units in an area that had been devastated by a major earthquake in 1988;
    and restore an opera house, museums and many other civic buildings in
    Yerevan, Armenia's capital. Offers to name various landmarks after
    Kerkorian, from the biggest boulevard in Yerevan to the country's main
    airport, were turned down. One school that recently renamed itself
    Kerkorian College was quietly asked to rescind the honor.

    Selfless munificence

    And despite the historic enmity between Armenia and Turkey, Kerkorian
    gave $1 million to Turkey after its devastating earthquake in 2002.

    Many charities, over a wide range of interests, in this country have
    benefited from his generosity. Prominent is the Motion Picture and
    Television Fund (MPTF), which runs a home and hospital for Hollywood's
    elderly in L.A.'s San Fernando Valley.

    Kerkorian was a major donor in two of the fund's largest campaigns, for
    the Wasserman campus and the Fran and Ray Stark Villa. `What's so
    interesting is that he never asks for anything in terms of recognition,'
    says Ken Scherer, executive director for the MPTF.

    Kerkor Kerkorian (his given name) was born in Fresno in 1917, and grew
    up amid a small colony of Armenian immigrants who had left their
    homeland and moved to the San Joaquin Valley around the turn of the

    His parents were raisin farmers. When times got tough, the family moved
    to Los Angeles in the 1920s. Kerkorian dropped out of what he called `a
    semi-reform school' at 13. With the onset of the Depression, he got a
    job in Sequoia National Park working for the federal Conservation Corps.

    A first lucky break came when he was taken under the wing of legendary
    aviator Florence `Pancho' Barnes, Hollywood's first woman stunt pilot.
    He showed up without a dime at her San Fernando Valley ranch, and she
    put him up free at what she called her Happy Bottom clubhouse for
    down-on-their-luck pilot friends.

    In return for working her alfalfa fields, Kerkorian received free flying
    lessons, which he would put to good use. A successful stint as a
    welterweight boxer followed; he won 30 of 33 bouts and earned the
    nickname `Rifle Right' for his precise punch, a prescient predictor of
    his later success in bearing down on targets as an investor.

    The aviator

    During World War II, he enlisted in the British Royal Air Force,
    attaining captain rank ferrying planes from Canada to England over the
    dangerous North Atlantic.

    After the war ended, he sold scrap airplanes in South America, earning
    enough to buy a transport plane for $60,000. He used that to launch a
    pioneering charter service between L.A. and Vegas. The fledgling
    enterprise eventually grew into Trans Intl. Airlines. Kerkorian sold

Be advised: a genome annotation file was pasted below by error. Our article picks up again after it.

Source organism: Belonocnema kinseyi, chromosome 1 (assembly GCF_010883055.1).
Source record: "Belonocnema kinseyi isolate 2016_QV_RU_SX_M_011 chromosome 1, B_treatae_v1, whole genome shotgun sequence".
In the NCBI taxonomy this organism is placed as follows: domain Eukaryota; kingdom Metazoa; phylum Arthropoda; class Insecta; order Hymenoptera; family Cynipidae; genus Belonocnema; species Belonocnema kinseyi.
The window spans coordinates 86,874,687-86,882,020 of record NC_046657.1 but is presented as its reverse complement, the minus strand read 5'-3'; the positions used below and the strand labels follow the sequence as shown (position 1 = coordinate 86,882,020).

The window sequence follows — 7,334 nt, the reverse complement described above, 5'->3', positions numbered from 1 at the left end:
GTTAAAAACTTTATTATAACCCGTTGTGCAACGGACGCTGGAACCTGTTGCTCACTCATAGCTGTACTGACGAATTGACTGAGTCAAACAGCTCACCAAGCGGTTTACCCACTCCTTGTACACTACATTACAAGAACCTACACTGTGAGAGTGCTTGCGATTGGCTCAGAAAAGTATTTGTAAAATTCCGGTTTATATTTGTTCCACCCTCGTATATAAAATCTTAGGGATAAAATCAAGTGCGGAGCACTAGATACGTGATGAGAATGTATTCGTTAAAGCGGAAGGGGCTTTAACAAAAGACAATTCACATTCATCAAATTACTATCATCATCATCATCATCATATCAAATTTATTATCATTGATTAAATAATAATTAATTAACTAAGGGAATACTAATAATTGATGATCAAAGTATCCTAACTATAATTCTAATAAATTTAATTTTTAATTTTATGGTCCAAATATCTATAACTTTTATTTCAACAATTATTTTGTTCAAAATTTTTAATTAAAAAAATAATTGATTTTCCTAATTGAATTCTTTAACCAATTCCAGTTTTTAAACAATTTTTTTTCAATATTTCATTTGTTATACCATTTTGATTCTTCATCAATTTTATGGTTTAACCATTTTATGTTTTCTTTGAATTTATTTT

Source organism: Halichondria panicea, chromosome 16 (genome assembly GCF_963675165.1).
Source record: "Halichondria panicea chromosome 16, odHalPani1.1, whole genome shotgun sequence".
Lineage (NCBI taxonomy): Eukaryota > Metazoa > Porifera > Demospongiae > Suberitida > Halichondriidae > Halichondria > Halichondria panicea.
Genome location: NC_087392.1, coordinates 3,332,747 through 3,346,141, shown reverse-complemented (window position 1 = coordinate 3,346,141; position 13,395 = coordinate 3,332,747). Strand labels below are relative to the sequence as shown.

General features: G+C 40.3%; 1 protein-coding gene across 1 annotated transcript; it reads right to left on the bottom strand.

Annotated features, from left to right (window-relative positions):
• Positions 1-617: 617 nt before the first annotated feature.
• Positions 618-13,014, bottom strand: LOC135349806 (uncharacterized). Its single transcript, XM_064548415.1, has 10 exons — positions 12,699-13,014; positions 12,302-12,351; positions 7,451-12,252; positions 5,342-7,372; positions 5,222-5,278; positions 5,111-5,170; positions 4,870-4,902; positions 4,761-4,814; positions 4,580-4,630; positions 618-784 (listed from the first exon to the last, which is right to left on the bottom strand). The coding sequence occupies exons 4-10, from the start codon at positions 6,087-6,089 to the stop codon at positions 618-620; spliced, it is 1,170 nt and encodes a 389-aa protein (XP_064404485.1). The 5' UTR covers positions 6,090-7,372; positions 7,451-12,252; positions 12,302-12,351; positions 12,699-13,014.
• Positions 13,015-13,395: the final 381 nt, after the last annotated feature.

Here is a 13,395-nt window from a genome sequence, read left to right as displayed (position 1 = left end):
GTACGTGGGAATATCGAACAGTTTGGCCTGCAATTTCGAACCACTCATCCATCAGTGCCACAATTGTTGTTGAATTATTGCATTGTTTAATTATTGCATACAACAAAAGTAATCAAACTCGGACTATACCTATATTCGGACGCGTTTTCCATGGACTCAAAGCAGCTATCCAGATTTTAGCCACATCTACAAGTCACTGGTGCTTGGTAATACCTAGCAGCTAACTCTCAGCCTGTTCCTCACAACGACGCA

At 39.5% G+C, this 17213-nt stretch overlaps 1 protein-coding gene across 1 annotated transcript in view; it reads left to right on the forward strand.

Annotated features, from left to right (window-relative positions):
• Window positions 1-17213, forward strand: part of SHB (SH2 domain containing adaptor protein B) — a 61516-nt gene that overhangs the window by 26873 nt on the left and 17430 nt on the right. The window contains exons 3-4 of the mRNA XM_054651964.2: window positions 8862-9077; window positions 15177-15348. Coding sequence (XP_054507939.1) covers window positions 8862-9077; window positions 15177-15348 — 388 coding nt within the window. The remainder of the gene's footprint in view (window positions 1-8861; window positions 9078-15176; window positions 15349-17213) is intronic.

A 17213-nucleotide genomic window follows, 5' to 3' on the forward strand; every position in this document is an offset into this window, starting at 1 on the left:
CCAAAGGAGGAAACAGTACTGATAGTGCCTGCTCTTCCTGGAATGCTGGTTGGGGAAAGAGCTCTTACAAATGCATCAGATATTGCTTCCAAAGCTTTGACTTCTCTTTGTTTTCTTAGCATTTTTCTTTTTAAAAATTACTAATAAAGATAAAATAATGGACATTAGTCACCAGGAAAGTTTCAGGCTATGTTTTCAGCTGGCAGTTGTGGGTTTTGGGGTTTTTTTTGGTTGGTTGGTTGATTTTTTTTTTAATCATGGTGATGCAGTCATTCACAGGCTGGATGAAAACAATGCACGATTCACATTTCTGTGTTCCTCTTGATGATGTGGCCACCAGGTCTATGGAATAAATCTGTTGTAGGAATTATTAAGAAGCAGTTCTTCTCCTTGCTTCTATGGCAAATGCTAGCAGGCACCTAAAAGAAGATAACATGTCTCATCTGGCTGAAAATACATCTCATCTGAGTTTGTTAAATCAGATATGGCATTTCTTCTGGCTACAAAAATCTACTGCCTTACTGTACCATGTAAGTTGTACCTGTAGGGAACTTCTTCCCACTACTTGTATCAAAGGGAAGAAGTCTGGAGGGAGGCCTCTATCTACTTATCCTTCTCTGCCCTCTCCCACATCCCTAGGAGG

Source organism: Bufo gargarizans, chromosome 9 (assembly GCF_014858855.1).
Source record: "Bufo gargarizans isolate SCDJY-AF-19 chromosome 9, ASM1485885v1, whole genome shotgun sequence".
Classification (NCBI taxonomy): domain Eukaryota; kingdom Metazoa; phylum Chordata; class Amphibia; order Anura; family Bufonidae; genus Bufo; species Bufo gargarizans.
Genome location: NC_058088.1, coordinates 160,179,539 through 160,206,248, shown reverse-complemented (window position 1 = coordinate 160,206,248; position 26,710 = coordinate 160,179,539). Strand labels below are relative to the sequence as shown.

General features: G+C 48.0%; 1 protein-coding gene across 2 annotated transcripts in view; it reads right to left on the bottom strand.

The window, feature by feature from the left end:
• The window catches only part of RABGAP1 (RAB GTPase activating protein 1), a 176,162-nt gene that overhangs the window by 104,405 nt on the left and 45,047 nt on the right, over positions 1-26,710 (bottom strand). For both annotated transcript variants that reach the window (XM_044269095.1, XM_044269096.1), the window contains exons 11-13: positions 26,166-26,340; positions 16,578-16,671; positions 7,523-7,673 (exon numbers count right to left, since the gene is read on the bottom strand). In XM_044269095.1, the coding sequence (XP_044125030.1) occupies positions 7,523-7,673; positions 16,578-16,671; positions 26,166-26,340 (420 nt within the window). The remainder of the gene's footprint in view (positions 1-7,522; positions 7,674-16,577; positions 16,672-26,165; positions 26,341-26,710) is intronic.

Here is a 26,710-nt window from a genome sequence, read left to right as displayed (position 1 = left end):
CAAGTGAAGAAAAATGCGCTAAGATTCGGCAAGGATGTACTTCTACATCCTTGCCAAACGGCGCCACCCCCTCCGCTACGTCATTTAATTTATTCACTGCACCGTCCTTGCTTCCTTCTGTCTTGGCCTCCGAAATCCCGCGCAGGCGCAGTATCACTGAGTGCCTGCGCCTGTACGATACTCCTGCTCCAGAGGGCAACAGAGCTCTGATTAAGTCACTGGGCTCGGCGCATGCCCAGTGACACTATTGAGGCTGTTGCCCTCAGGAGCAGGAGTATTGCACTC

that for $104 million to Transamerica Corp. in 1969. That sum proved to
    be a more than sufficient grub stake to strategically target Hollywood
    and Las Vegas as a serious investor.

    In 1969, Kerkorian began accumulating shares of Metro-Goldwyn-Mayer (he
    attained a controlling stake five years later). That same year he
    splashily opened the International Hotel in Las Vegas, the most massive
    hostelry to be launched up to that point in the burgeoning gambling
    capital. Kerkorian eventually sold it to Hilton.

    Over the next three decades he accumulated an ever-expanding portfolio
    of properties., buying and selling virtually every big-name hotel in town.

    Under the MGM Grand umbrella (the gambling company had years before been
    cleverly rebranded with the movie studio's universally known name),
    Kerkorian constantly reshuffled his Vegas holdings, at one time owning
    virtually every well-known hotel in town.

    The culminating coup came in 2000 when Kerkorian bought entrepreneur
    Steve Wynn's Mirage Resorts for $6.4 billion. Overnight that transformed
    his already sizable MGM Grand company into what is today the world's
    biggest and most highly regarded gambling company, MGM Mirage.

    Exit strategy

    For Kerkorian, the third time around with MGM has not yet been the charm
    he might have hoped. He's estimated to have invested some $3 billion and
    not yet hit the jackpot.

    The guessing around town and on Wall Street is that he's been trying to
    find a way out. `He's looking for an exit strategy, which is what all
    the recent maneuvering has been about,' says Hal Vogel, an expert on
    entertainment companies, head of Vogel Capital and a longtime Kerkorian
    watcher. `That may take some time, because for various reasons nobody
    today can do a deal that size, but Kerkorian is nothing if not patient,
    and since he's taking a big slug of capital out, he can afford to wait a

    Kerkorian is working to refinance his MGM stake, much as shareholders
    would refinance their house. That's what the latest MGM dividend ploy is
    all about. Yet to be officially announced, the plan is to pay a $6 to $9
    cash dividend per share to MGM stockholders. Since he owns over 70% of
    the company, that would net Kerkorian somewhere between $1 billion and
    $1.5 billion. And under current tax laws, that's tax free. The company,
    one of the few anywhere that can say it's debt free, would borrow to
    finance the pay-out at current low interest rates.

    Over the last few years MGM has been holding talks with a number of
    other entertainment companies, such as Time Warner, about either being
    acquired or merging. And last year, in a surprise move, Kerkorian
    entered the bidding war for Vivendi Universal with a $10.5 billion offer
    that along with others wound up being topped by GE. `The Vivendi bid was
    also a form of exit strategy,' notes Vogel, `since it would have allowed
    him to profitably reshuffle the MGM assets, but only at the right price.'

    So will there even be an MGM five years from now? `I'm not an
    odds-maker, but I hope so,' says Yemenidjian, who says he'd rather look
    for acquisitions than find a way to merge. But then he hedges his
    statement. `Ultimately I'll have to do what's best for my shareholders.'

    And in one word, that's Kerkorian.

    PHOTO CAPTION (Pg. 5) - The Last Tycoon: Kirk Kerkorian arrives at the
    J. Caleb Boggs Federal Building in Wilmington, Delaware to testify in
    his lawsuit against Daimler Chrysler in December. As Kerkorian goes, so
    does MGM.